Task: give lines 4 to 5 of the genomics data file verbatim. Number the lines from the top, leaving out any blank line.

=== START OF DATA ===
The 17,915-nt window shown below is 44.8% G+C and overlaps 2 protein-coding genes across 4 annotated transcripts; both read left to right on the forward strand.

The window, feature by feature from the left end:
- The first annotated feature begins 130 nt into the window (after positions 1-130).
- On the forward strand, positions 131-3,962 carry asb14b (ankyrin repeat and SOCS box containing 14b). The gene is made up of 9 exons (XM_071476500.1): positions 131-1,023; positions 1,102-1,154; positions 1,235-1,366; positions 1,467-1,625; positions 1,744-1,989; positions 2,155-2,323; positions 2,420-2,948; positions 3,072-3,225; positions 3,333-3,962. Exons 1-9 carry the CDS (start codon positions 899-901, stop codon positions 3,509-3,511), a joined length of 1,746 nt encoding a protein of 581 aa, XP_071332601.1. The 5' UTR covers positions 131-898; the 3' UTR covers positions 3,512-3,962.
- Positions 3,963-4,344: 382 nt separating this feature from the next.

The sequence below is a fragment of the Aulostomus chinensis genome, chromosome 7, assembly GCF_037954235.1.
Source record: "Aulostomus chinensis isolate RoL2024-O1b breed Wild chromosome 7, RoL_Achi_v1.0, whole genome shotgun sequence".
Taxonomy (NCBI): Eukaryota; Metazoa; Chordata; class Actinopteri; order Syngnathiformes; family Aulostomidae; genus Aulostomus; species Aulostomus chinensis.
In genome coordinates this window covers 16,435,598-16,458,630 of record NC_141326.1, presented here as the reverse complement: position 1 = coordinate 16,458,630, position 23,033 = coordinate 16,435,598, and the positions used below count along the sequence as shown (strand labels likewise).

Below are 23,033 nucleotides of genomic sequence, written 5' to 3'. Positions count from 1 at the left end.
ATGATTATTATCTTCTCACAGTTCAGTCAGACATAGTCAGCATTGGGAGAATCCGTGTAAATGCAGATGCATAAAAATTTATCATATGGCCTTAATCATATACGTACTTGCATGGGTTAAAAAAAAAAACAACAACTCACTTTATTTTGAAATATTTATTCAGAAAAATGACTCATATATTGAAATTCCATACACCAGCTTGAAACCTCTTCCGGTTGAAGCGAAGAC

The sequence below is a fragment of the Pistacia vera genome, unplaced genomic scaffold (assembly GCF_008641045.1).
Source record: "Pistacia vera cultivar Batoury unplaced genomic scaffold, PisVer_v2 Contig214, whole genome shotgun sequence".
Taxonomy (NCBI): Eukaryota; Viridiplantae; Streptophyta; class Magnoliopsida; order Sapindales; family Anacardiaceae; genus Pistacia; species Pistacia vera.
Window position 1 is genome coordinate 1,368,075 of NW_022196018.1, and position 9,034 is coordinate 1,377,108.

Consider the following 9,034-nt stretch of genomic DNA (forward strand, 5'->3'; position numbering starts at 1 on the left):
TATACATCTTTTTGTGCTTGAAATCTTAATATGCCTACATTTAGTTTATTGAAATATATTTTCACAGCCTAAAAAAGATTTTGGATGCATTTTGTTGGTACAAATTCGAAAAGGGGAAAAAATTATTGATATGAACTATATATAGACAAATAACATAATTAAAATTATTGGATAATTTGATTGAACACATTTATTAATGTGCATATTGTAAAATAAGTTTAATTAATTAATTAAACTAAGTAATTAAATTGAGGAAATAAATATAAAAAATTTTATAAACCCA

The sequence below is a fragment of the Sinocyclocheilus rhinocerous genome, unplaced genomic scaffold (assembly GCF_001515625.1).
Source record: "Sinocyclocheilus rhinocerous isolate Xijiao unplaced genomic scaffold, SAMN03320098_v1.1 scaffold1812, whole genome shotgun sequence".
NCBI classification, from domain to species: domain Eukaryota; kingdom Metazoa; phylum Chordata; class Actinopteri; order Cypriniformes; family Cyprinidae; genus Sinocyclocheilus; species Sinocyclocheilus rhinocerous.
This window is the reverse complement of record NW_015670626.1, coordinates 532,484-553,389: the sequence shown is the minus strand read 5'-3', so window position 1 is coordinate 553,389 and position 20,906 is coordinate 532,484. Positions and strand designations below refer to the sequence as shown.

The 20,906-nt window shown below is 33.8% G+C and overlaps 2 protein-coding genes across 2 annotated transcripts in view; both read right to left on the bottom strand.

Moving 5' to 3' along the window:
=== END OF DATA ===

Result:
- On the forward strand, positions 131-3,962 carry asb14b (ankyrin repeat and SOCS box containing 14b). The gene is made up of 9 exons (XM_071476500.1): positions 131-1,023; positions 1,102-1,154; positions 1,235-1,366; positions 1,467-1,625; positions 1,744-1,989; positions 2,155-2,323; positions 2,420-2,948; positions 3,072-3,225; positions 3,333-3,962. Exons 1-9 carry the CDS (start codon positions 899-901, stop codon positions 3,509-3,511), a joined length of 1,746 nt encoding a protein of 581 aa, XP_071332601.1. The 5' UTR covers positions 131-898; the 3' UTR covers positions 3,512-3,962.
- Positions 3,963-4,344: 382 nt separating this feature from the next.